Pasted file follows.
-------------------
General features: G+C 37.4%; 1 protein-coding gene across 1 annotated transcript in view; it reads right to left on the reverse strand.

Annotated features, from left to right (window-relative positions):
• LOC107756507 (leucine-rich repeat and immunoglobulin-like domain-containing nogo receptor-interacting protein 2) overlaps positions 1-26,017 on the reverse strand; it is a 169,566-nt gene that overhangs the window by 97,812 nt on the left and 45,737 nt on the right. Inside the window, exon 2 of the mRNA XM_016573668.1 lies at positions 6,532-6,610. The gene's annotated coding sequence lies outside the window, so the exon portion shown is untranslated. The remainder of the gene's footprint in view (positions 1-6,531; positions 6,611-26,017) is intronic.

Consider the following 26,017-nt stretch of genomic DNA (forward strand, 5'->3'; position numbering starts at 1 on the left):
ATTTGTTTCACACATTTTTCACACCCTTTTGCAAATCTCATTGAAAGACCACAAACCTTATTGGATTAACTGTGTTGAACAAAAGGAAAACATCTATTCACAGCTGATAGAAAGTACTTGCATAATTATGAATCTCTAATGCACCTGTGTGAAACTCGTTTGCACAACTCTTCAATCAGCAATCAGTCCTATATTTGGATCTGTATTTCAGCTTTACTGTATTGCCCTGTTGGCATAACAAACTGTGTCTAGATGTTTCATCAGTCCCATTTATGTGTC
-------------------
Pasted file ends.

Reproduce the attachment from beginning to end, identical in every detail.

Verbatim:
General features: G+C 37.4%; 1 protein-coding gene across 1 annotated transcript in view; it reads right to left on the reverse strand.

Annotated features, from left to right (window-relative positions):
• LOC107756507 (leucine-rich repeat and immunoglobulin-like domain-containing nogo receptor-interacting protein 2) overlaps positions 1-26,017 on the reverse strand; it is a 169,566-nt gene that overhangs the window by 97,812 nt on the left and 45,737 nt on the right. Inside the window, exon 2 of the mRNA XM_016573668.1 lies at positions 6,532-6,610. The gene's annotated coding sequence lies outside the window, so the exon portion shown is untranslated. The remainder of the gene's footprint in view (positions 1-6,531; positions 6,611-26,017) is intronic.

Consider the following 26,017-nt stretch of genomic DNA (forward strand, 5'->3'; position numbering starts at 1 on the left):
ATTTGTTTCACACATTTTTCACACCCTTTTGCAAATCTCATTGAAAGACCACAAACCTTATTGGATTAACTGTGTTGAACAAAAGGAAAACATCTATTCACAGCTGATAGAAAGTACTTGCATAATTATGAATCTCTAATGCACCTGTGTGAAACTCGTTTGCACAACTCTTCAATCAGCAATCAGTCCTATATTTGGATCTGTATTTCAGCTTTACTGTATTGCCCTGTTGGCATAACAAACTGTGTCTAGATGTTTCATCAGTCCCATTTATGTGTC